Maureen Pugh tweeted:

Chris Finlayson said:

“Any suggestion that I am upset about the tape is just wrong,” he said.

Finlayson noted he had said plenty of nasty things about people himself over his career that thankfully had not been taped.

“I can wound with my tongue at 100 paces,” Finlayson said. . .

David Carter was equally untroubled:

Mr Carter also said he was not in the slightest bit bothered by comments made about him by Mr Bridges.

Mr Carter said Mr Bridges was clearly set up by Mr Ross in the phone call.

“Looking at renewal that’s inevitably needed by all political parties, I take no offence at all about what was said by Simon Bridges.”

Mr Carter has confirmed he will not be seeking re-election as a list MP.

“He’s made two contacts with me, one before he was leader and one after, on both occasions he actively encouraged me to stay – he said I was very valuable contributor to caucus discussions and particularly in a mentoring role to many or our new MPs.

“I have told him I will stay and complete this term but have no intention of standing beyond the election of 2020.” . . 

These are just three of many needlessly dragged into the mess Ross has made. David Farrar writes of the terrible personal cost:

. . . This self-inflicted scandal is taking a terrible human toll. I’ll focus on the politics in another post, but I find it really sad the damage that has been done.

  • Jami-Lee’s career is destroyed and he may not even be employable in NZ. He’s gone from being a newly promoted front bencher to a pariah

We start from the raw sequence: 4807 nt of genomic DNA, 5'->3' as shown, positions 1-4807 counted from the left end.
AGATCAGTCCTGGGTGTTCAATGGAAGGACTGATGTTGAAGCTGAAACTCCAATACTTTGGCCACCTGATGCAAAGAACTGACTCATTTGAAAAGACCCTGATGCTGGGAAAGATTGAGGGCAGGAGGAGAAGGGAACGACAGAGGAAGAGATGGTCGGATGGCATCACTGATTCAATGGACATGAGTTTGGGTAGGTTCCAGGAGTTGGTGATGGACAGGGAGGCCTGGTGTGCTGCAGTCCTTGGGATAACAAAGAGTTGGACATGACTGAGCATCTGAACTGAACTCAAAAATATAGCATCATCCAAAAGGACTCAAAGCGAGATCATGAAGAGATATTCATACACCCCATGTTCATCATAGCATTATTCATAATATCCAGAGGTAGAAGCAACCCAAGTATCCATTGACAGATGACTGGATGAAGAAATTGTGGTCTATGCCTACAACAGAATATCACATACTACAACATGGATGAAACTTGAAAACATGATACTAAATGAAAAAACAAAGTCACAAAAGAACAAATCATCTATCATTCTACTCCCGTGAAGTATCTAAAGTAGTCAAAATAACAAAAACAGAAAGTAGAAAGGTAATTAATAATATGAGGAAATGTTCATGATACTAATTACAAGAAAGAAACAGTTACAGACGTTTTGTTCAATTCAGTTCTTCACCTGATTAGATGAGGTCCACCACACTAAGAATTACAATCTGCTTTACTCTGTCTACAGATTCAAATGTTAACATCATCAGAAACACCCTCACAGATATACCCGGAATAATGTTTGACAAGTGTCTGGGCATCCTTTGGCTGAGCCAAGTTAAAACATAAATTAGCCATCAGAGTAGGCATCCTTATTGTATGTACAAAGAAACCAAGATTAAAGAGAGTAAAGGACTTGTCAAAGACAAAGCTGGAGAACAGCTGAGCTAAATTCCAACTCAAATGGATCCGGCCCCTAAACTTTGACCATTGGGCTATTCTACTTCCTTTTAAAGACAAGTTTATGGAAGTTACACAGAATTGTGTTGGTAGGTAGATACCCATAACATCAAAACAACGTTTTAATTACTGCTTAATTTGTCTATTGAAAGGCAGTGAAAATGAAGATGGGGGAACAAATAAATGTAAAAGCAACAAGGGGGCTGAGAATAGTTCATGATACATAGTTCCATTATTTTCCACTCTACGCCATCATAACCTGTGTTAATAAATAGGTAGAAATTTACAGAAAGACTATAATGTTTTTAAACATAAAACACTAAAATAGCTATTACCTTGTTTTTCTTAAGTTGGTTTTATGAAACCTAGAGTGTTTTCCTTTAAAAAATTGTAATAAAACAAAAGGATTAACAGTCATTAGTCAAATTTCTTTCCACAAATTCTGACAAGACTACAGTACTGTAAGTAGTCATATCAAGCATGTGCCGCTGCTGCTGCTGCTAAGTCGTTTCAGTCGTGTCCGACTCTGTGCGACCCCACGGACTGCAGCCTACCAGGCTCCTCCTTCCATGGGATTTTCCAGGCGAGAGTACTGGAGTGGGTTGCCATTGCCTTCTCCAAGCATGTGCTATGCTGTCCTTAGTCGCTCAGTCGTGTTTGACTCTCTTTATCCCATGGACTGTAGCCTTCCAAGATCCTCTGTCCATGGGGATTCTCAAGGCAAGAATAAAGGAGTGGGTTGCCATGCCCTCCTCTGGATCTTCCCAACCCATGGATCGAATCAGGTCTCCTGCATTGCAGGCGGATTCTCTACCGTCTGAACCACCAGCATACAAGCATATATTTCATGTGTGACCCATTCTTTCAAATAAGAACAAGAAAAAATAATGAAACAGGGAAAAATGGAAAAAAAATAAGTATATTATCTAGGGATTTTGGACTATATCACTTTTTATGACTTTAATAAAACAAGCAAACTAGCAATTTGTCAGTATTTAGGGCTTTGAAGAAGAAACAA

• His wife has the humiliation of what should be private matters between them laid out in public
  • His children will grow up with articles on the Internet about their father’s relationships with other women. As a father this upsets me greatly. No kid should have to endure that.
  • The four women in the article have obviously been through a horrible experience. I’m not the most sensitive soul out there but I found it hard to read the article. It impacted me emotionally. Forget politics. Those women have had a terrible time.
  • In at least one case, a marriage has split up and you’ll have a husband and children hurting
  • Simon Bridges has had someone who was one of his closest mates in caucus secretly tape record him. That is a huge betrayal of trust. Forget the politics. How would you feel if one if your mates did that to you?
  • Maureen Pugh has been humiliated by the release of the tape with a harsh description of her. She is incredibly upset, as is her family. And those who have campaigned for her and supported her are also upset. Maureen’s public response has been magnanimous and classy. But’s let’s not pretend how terrible she must feel.
  • 40,000 National Party members and supporters are upset. The vast majority of these people don’t want to be MPs. They don’t expect to gain anything in return for their hard work door knocking, donating, delivering etc. They just think that New Zealand does better when National is in Government. They feel betrayed and disappointed that this fiasco undermines their hard work

So there is a terrible personal cost to all this. It is very sad and I hope it stops. . . 

Mental illness might explain the behaviour but it doesn’t excuse it nor justify the hurt inflicted.

As a party member I am appalled that any other member, let alone an MP, could behave in this way and inflict so much damage.

If memory serves me correctly, my electorate donated money to help Ross win the seat in the by-election through which he entered parliament.

The party is strong enough to withstand it and winning the by-election will prove that.

Ironically Ross’s actions have also strengthened Simon Bridges’ position. Even if there was some disquiet about the leadership – and I have no knowledge of any –  everyone in caucus knows they must show 100% discipline and unity so as not to reward Ross.

He may well try to release more of what he sees as ‘proof’ but the media needs to ask itself, if it would be in the public interest and safe for his mental health, to carry on publishing it.

Much of what we has become public was not.